return_to_hades IF-Sizzlerz
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Posted: 29 December 2010 at 1:09pm | IP Logged
Originally posted by nikitagmc


I'm glad you liked it.Big smile

I remember your post in which you had said that there is so much in India itself, why do they do all foreign dances, or mix Bollywood in everything (It was yours na? Or someone else's? Confused)

Anyways- the point is- when I saw the performance I remembered that post and thought that this was a very authentic performance, with almost no mish-mash and masala, except for the Bollywood soundtrack- but then the lyrics were going very well with the whole theme, so its okay. I almost felt as if Sushant-Shampa had read your post and devised this performance. LOL A very impressive performance it was, and both of them did very well.

I haven't seen much of DID, but I do know of the performance you are speaking of.

And yeah, even I would like to see more of such dances. Specifically, I want to see Sushant and Shampa doing the 'Gondhar' dance form of Maharashtra. I think they will do it well.


I've made quite a few posts criticizing too much Bollywood or natak/masala instead of trying to be authentic to dance forms.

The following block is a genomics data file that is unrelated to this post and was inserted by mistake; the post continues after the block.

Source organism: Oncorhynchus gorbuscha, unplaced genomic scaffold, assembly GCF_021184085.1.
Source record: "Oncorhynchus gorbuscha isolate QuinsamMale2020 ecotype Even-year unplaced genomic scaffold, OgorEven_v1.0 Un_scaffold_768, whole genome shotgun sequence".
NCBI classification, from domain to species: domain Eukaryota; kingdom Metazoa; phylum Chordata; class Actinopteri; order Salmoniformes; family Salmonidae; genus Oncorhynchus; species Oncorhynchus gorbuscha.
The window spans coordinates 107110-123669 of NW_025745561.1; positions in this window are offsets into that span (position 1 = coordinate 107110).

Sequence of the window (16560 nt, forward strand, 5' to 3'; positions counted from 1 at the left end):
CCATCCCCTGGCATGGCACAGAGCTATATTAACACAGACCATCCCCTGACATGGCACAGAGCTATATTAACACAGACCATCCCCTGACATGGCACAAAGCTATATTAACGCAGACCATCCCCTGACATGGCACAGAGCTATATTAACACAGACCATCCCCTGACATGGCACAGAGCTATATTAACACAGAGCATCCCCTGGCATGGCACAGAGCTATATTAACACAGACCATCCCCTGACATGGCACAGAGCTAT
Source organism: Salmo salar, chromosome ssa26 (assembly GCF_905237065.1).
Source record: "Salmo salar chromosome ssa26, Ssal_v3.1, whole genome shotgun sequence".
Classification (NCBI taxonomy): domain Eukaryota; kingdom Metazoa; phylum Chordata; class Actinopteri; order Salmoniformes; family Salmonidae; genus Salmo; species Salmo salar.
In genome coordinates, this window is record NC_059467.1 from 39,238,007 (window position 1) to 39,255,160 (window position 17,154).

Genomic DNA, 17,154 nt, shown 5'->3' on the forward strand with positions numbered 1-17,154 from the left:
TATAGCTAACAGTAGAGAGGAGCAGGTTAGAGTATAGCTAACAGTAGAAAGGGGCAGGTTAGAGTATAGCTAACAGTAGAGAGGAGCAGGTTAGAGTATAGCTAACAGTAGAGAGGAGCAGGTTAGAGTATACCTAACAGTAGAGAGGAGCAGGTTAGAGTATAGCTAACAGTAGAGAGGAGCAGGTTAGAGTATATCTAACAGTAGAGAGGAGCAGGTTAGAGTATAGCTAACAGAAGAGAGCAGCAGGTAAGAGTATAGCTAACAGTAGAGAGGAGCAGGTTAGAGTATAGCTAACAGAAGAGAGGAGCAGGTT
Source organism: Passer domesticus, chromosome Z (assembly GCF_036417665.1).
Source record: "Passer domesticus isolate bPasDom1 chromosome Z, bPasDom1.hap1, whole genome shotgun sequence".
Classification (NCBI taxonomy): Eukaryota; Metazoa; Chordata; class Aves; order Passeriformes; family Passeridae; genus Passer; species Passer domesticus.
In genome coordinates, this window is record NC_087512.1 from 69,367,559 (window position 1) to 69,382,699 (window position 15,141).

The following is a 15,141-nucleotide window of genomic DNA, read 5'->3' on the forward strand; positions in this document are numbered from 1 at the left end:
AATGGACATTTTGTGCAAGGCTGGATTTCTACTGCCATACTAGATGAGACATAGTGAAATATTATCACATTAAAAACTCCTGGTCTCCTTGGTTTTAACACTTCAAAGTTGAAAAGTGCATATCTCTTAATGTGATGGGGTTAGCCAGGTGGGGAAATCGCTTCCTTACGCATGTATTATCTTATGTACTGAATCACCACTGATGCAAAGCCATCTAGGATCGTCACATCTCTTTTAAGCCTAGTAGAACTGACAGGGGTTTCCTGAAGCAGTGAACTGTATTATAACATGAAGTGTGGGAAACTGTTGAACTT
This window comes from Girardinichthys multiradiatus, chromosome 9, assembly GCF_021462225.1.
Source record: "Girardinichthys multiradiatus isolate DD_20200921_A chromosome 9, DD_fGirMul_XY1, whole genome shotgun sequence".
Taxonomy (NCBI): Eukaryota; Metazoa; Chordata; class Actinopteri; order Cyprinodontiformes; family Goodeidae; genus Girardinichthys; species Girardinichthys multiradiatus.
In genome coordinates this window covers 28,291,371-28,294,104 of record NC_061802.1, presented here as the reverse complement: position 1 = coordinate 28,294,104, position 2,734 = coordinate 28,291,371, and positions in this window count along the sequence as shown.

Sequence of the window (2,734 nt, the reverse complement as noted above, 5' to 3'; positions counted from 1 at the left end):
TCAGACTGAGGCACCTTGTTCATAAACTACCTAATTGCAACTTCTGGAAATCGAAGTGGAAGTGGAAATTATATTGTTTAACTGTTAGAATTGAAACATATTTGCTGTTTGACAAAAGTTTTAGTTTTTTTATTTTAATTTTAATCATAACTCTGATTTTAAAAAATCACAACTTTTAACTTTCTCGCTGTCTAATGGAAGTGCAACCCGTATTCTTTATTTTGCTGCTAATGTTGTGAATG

For me dance is dance, I don't mind if it is western or foreign. Folk, classical, ballroom or martial arts based - there are many amazing dance forms in India and across the world. My main concern is that the themes reflect dance genres and more emphasis be given to technique and authenticity. If you do salsa, do the best salsa you can, If you do Bharatnatyam, do the best Bharatnatyam you can – don't mix Bollywood or other stuff unless a fusion is expected. The US version DWTS also has celebrities and non dancers but they do authentic stuff. I'm sure our choreographers can do brilliantly too if only we pushed them in the right direction. For starters, Sushant's dance this week was true to form and excellent. Salman and Vrushali too have been doing their best to be true to the style. Of course there will be hiccups as some dances are very testing on non dancers.

 

I was unaware of many of the smaller regional Indian dance forms until DID. I have to give credit to DID dance masters Terence, Geeta and Remo for showcasing a variety of dance form including unique regional ones.